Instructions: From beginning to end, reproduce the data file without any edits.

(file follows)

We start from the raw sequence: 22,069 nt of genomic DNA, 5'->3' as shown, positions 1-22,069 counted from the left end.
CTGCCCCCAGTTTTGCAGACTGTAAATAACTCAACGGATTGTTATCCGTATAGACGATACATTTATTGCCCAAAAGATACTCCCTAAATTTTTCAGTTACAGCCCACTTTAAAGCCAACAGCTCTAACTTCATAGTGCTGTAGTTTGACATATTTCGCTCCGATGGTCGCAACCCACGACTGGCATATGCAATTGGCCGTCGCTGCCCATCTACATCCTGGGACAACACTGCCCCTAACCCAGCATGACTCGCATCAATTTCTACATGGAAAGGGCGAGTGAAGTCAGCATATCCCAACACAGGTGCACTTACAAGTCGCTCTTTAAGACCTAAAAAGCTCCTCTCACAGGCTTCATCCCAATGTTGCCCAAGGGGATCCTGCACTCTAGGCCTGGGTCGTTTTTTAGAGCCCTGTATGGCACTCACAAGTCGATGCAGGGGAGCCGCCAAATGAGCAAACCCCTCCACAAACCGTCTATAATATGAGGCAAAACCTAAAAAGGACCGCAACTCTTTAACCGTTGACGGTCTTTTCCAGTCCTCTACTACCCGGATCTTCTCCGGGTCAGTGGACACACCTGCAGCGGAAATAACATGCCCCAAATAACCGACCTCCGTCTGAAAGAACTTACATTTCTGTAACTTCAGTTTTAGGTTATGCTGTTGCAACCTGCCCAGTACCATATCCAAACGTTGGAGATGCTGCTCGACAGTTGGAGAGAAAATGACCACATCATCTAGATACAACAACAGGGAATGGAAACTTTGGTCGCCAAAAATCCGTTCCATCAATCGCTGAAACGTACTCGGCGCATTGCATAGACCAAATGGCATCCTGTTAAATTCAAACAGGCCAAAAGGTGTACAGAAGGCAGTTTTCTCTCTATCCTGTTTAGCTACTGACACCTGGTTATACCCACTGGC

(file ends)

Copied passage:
We start from the raw sequence: 22,069 nt of genomic DNA, 5'->3' as shown, positions 1-22,069 counted from the left end.
CTGCCCCCAGTTTTGCAGACTGTAAATAACTCAACGGATTGTTATCCGTATAGACGATACATTTATTGCCCAAAAGATACTCCCTAAATTTTTCAGTTACAGCCCACTTTAAAGCCAACAGCTCTAACTTCATAGTGCTGTAGTTTGACATATTTCGCTCCGATGGTCGCAACCCACGACTGGCATATGCAATTGGCCGTCGCTGCCCATCTACATCCTGGGACAACACTGCCCCTAACCCAGCATGACTCGCATCAATTTCTACATGGAAAGGGCGAGTGAAGTCAGCATATCCCAACACAGGTGCACTTACAAGTCGCTCTTTAAGACCTAAAAAGCTCCTCTCACAGGCTTCATCCCAATGTTGCCCAAGGGGATCCTGCACTCTAGGCCTGGGTCGTTTTTTAGAGCCCTGTATGGCACTCACAAGTCGATGCAGGGGAGCCGCCAAATGAGCAAACCCCTCCACAAACCGTCTATAATATGAGGCAAAACCTAAAAAGGACCGCAACTCTTTAACCGTTGACGGTCTTTTCCAGTCCTCTACTACCCGGATCTTCTCCGGGTCAGTGGACACACCTGCAGCGGAAATAACATGCCCCAAATAACCGACCTCCGTCTGAAAGAACTTACATTTCTGTAACTTCAGTTTTAGGTTATGCTGTTGCAACCTGCCCAGTACCATATCCAAACGTTGGAGATGCTGCTCGACAGTTGGAGAGAAAATGACCACATCATCTAGATACAACAACAGGGAATGGAAACTTTGGTCGCCAAAAATCCGTTCCATCAATCGCTGAAACGTACTCGGCGCATTGCATAGACCAAATGGCATCCTGTTAAATTCAAACAGGCCAAAAGGTGTACAGAAGGCAGTTTTCTCTCTATCCTGTTTAGCTACTGACACCTGGTTATACCCACTGGC